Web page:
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It Can’t Be New Year’s Eve, It’s Still November

November 28, AD2016

star-reflectionHappy New Year!

I expect readers will ask themselves, “O.K., Dan, you have gone around the bend on this one!  It is not yet December, let alone New Year’s Eve.”

Well, it is a new year for the Church, at any rate, Advent is the start of the new liturgical year.  We will have moved into the next set of readings.  For any non-Catholics who may be reading this, as well as for people just wishing to expand their knowledge, there are four Gospel writers ( Matthew, Mark, Luke, and John ).  These writers are each used in different liturgical cycles.  Year “A” is for the Gospel of Matthew which is used during Ordinary Time ( a period in which there is no seasonal celebration, such as Advent, Lent, etc ),  the “B” cycle for Mark, the “C” for Luke and John is always used during Lent.

The Committee on Divine Worship within the USCCB (United States Conference of Catholic Bishops) has released the calendar for this liturgical year:

PRINCIPAL CELEBRATIONS OF THE LITURGICAL YEAR 2017

First Sunday of Advent  November 27, 2016
Ash Wednesday,  March 1, 2017
Easter Sunday,  April 16, 2017
The Ascension of the Lord [Thursday]  May 25, 2017
Pentecost Sunday,  June 4, 2017
The Most Holy Body and Blood of Christ  June 18, 2017
First Sunday of Advent  December 3, 2017

CYCLES — LECTIONARY FOR MASS

Sunday Cycle YEAR A , November 27, 2016 to November 26, 2017

Weekday Cycle CYCLE I,  January 10, 2017 to February 28, 2017 June 5, 2017 to December 2, 2017

June 5, 2017 to December 2, 2017

Sunday Cycle YEAR B  December 3, 2017 to November 25, 2018

 The cycle of weekday Mass readings is in only two cycles, I & II.  When the daily and Sunday Mass readings are combined, the congregation is exposed to the greatest part of the Bible within three years as each ( Sunday ) Mass contains readings from the Old Testament, Psalms, the Gospel and the New Testament, weekday Masses have fewer readings.

  So, back to New Year’s, here we are at the start of a new liturgical year, and just as with the secular calendar and the “traditional” New Year’s, we have the opportunity to make some resolutions or mid-course corrections we may wish for our lives.

  At the start of the secular year, many people make one or more resolutions to remind themselves of things they might wish to change, drop a few pounds, cut back the workday to 9 hours from 10, take up a hobby, etc., etc. At the start of a new liturgical year, we have the same opportunity. I will be discussing only two items from the myriad items available to us.

New Year’s Resolutions

If I may suggest a new year’s resolution, I would suggest that it be resolved to spend 2 or 3 more minutes in prayer every day than is currently spent in prayer.  That way, the reader need not feel as if I am asking that a Holy Hour be made each and every day, especially given a quote from an Archbishop of New York.  “It is not particularly difficult to find thousands who will spend two or three hours a day in exercising, but if you ask them to bend their knees to God in five minutes of prayer, they protest that it is too long.” ― Fulton J. Sheen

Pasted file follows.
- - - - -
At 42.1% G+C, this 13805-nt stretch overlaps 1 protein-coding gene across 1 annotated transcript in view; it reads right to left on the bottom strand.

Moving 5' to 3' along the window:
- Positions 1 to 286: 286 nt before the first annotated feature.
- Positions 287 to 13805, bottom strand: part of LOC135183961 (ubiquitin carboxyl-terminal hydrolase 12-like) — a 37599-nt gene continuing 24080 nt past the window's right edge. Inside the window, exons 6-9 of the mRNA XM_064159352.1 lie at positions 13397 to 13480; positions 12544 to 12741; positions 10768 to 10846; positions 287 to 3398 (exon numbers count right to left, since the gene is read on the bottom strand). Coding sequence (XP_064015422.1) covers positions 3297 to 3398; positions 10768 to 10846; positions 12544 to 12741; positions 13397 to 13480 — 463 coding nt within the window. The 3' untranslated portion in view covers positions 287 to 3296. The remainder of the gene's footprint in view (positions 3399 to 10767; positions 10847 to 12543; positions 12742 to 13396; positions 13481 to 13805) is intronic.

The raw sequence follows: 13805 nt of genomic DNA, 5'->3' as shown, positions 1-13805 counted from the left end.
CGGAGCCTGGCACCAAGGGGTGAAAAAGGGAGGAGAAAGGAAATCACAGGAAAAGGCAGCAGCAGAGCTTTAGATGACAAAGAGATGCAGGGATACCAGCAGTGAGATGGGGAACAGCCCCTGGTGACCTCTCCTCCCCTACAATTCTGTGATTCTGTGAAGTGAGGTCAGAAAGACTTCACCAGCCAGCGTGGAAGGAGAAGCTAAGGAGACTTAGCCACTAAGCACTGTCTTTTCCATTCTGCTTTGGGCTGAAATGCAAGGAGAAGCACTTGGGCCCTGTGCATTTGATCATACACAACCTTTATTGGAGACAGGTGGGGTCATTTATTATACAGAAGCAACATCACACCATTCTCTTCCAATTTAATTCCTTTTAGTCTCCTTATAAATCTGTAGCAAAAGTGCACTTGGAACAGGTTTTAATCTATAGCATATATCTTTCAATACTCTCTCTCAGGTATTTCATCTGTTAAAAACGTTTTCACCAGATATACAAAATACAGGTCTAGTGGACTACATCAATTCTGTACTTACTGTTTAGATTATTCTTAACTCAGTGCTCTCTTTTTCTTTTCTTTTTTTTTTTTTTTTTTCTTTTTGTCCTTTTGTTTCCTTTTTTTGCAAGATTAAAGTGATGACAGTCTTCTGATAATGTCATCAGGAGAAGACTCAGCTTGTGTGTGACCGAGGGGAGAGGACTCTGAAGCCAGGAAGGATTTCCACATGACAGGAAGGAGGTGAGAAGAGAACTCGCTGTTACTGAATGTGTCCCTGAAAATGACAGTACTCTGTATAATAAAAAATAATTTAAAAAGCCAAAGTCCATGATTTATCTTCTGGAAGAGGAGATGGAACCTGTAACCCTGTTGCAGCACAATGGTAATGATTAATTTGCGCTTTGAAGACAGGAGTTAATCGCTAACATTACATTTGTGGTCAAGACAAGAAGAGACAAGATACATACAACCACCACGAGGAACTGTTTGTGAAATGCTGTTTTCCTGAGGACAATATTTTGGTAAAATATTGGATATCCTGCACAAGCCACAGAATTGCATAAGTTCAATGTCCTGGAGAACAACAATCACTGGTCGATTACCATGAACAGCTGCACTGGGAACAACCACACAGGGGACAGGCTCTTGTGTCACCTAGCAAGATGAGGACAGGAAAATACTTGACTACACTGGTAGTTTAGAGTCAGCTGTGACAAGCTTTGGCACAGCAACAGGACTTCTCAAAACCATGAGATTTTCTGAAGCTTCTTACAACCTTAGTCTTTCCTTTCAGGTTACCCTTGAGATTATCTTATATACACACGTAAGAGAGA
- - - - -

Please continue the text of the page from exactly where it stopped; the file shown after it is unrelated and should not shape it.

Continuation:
All I am suggesting is 2 or 3 minutes more than you currently spend in prayer.  If you currently spend 18 to 20 minutes a day in prayer, please consider expanding it to 20 to 25 minutes. If you currently spend no time in daily prayer, I am asking that you consider adding 2 minutes each day to your routine.

If spontaneous prayer is not “your thing”, no issue.  There are multiple on-line resources that offer daily meditations or reflections, the bulk of which are probably only 2 or 3 minutes in length.  Add one each day, and in no time, you will be amazed at the random times that a topic or thought presented during your reflection will surface during the day.

If you have no other resource immediately available to you, the USCCB has on their website the daily readings to the Mass of that day.  An Old Testament passage, a Psalm, and a Gospel passage can be explored in a matter of a couple of minutes each day.  Again, having opened the door, it will surprise you how frequently these readings may surface again in your thoughts during the day.

What To Do With All of the Extra Time

You will recall a bit earlier in this article, one of the secular resolutions may have been to cut back on the work day from 10 hours to 9 hours.  This will translate into 4 or 5 hours per week, and perhaps 16 or more hours per month.  It is my suggestion that you take some tiny portion of this additional time and help your brother in need.  Perhaps donating time at a food pantry one Saturday each month for 3 or 4 hours may be a great way to start.

Perhaps volunteering at your child’s school, perhaps helping do the lawns around the church, perhaps helping sort clothing at the St Vincent de Paul store, perhaps some other way to use a little bit of the extra time that the secular resolution provided.  “Once a man ceases to be of service to his neighbor, he begins to be a burden to him.” ― Fulton J. Sheen

It is the start of a new liturgical year, what better time to begin, or add to, a daily reflection?  What better time to begin, or add to, a service project?

Welcome to the liturgical year of 2017.  Happy New Year.

Photography: See our Photographers page.

About the Author:

Dan and his bride, his gift from God, have been married over 50 years, and they have recently moved to East TN to reduce the distance to family. He is a 4th degree Knight, is active in the Society of St Vincent de Paul, and several other ministries. He has been listed in the "Who's Who Directory of Global Business Leaders".

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